advice on purchasing a kayak

Hey there! I am new to the sport and looking for the right kayak. I was wondering if there is a type kayak(s) out there that will give me the stability of a novice but will push me harder into the sport. I will mostly be in steady creek waters at first but will be pushing for more once I get the hang of it. Is there a type of kayak and size that will be good for the recreational paddler but can also handle the white waters once I become more acquainted with kayaking? Thanks!

rent and try as many as you can
I rented kayaks for 2 years until I had a short list of boats I really liked. Your skill can change quickly, my first original favorite may have lasted me about 2 months, then I would’ve wanted to trade up to a more advanced boat. I ended up with a poly Tempest 165, and I still love my boat, the only thing better for me would be a kevlar Tempest 165 in my opinion. Everyone has a favorite boat, but everyone is different. Take classes and rent.

Go to a paddlefest if one happens near you. Good luck in your search.


– Last Updated: Oct-11-11 2:17 PM EST –

Mixed use kayaks are compromises in each of their uses, and if you are talking about gaining good skills for say class 3 white water will offer compromised levels of satisfaction. But the boat that will do WW really adroitly in he hands of a beginning paddler could be too slow for regular paddling.

It appears that you have decent flatwater paddling around Pittsburgh (Lake Elizabeth) as well as class 3-4 whitewater and a club that can provide good advice for how to get going. You should touch base with these folks.

Re the stability thing - if it means find a boat that won't let me capsize - you can worry about doing that or doing white water. Both are incompatible, at least if you want to learn anything.

Crossover or River Runner
I think all the mfg’s make crossover boats like the All-Water, Approach, etc. They can do easy whitewater and they get by out on the lake as long as you aren’t trying to keep up with long boats.

If you really want to do whitewater, look at the river runners and river play boats. Those are good starting points.

An older review, but may give you some ideas about hybrids.

If your goal is to play in whitewater, you’re probably better off starting with a whitewater class and then buying a used whitewater boat.

Buy two boats
Get a used WW boat and a used recreational boat. You could end up spending less than $500 and probably later being able to sell both for near what you paid. A good place to go for used WW boats is the classified pages of

Pittsburgh resources
As a Pittsburgh kayaker I can give you some local tips. First, we’ve got some great outfitters here. For flatwater kayaking, Exkursion in Monroeville (east of the Mall) is excellent. Besides carrying good lines of boats they offer a range of paddling classes, which I would highly recommend.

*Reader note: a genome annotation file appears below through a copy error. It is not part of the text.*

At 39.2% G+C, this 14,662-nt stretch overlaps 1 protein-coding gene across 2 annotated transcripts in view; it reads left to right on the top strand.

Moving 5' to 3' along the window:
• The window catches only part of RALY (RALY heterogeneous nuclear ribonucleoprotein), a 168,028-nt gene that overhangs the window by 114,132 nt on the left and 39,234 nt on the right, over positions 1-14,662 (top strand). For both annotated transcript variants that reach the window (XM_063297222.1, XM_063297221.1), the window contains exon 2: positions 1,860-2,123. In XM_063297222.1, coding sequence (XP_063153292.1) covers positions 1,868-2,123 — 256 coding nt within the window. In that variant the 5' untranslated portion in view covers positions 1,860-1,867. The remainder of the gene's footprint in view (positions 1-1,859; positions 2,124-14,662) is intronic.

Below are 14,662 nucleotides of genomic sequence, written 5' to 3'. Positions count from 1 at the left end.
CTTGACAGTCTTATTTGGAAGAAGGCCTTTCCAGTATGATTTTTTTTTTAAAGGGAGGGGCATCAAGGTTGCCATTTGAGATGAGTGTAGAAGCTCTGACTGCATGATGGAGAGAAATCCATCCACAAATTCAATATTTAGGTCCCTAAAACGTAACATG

Wilderness Voyageurs down at Ohiopyle would be your best resource if you want to get into whitewater – they run guided beginner trips on the Yough that will give you a feel for what you might aspire to do.

Celia mentioned the Pittsburgh Explorers Club (I’ve been a member since 1972) – that would be one option to find other paddlers, though there have not been many kayak outings by the club lately. There is a kayaking social group (Pittsburgh Ka-yackers) who are more active and have frequent trips. Some members have extra boats that they will loan to newcomers (I have done that several times myself with my loaner kayaks). Doesn’t cost anything to participate with either group. You can find them on line.

My suggestion would be to take a beginner class at Exkursion (too late this year) as early in the Spring as they are offered. There may still be time to do a whitewater trip at Ohiopyle but it is getting pretty late in the season – they may not be still running.

Your idea of what kind of paddling you really want to concentrate on is kinda too vague right now for you to really be able to invest in a boat yet. I think you are on the right track, being willing to be open-minded about a “beginner” friendly kayak that will allow you to progress in skill. Once you get the feel for some rented boats (in classes and/or guided trips) you will be better prepared to take that next step.

cheap boat locally

– Last Updated: Oct-13-11 2:04 PM EST –

If you just want a boat to get started with this one just came up here for sale on Pittsburgh Craiglist:

I have a couple of those old Perception Aquaterra kayaks (different models than this one) that I've been pretty happy with. You can read reviews of the Spectrum here on under the "user reviews" tab.

This 14' model he is selling is usable for both flat water and white water (it has enough rocker to turn well in rapids) though it reportedly doesn't track all that well. It is best for somebody under 200 lbs, per the reviews. But for the price it would be hard to beat for a starter for you, something in which you could work on basic skills until you progress to a proper whitewater boat. And you could keep it as a backup boat, a loaner for friends or even sell it for close to what you paid for it next summer.